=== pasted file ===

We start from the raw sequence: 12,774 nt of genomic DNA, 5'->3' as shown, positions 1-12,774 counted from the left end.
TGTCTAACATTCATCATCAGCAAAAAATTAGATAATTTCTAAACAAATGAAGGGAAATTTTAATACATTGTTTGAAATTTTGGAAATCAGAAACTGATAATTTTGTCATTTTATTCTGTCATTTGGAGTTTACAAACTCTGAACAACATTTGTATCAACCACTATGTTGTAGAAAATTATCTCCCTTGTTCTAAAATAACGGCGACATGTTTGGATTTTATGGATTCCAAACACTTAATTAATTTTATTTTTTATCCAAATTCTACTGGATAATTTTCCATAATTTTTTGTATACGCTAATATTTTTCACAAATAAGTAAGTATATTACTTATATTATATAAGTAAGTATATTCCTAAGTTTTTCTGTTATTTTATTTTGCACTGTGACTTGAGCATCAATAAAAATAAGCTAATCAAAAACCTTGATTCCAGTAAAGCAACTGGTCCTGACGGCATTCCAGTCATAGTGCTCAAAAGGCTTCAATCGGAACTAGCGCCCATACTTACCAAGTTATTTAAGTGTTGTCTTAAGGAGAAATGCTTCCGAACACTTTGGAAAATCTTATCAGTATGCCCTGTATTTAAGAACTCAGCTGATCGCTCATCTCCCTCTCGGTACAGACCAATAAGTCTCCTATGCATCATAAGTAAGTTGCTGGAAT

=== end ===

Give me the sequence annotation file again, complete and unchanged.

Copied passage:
We start from the raw sequence: 12,774 nt of genomic DNA, 5'->3' as shown, positions 1-12,774 counted from the left end.
TGTCTAACATTCATCATCAGCAAAAAATTAGATAATTTCTAAACAAATGAAGGGAAATTTTAATACATTGTTTGAAATTTTGGAAATCAGAAACTGATAATTTTGTCATTTTATTCTGTCATTTGGAGTTTACAAACTCTGAACAACATTTGTATCAACCACTATGTTGTAGAAAATTATCTCCCTTGTTCTAAAATAACGGCGACATGTTTGGATTTTATGGATTCCAAACACTTAATTAATTTTATTTTTTATCCAAATTCTACTGGATAATTTTCCATAATTTTTTGTATACGCTAATATTTTTCACAAATAAGTAAGTATATTACTTATATTATATAAGTAAGTATATTCCTAAGTTTTTCTGTTATTTTATTTTGCACTGTGACTTGAGCATCAATAAAAATAAGCTAATCAAAAACCTTGATTCCAGTAAAGCAACTGGTCCTGACGGCATTCCAGTCATAGTGCTCAAAAGGCTTCAATCGGAACTAGCGCCCATACTTACCAAGTTATTTAAGTGTTGTCTTAAGGAGAAATGCTTCCGAACACTTTGGAAAATCTTATCAGTATGCCCTGTATTTAAGAACTCAGCTGATCGCTCATCTCCCTCTCGGTACAGACCAATAAGTCTCCTATGCATCATAAGTAAGTTGCTGGAAT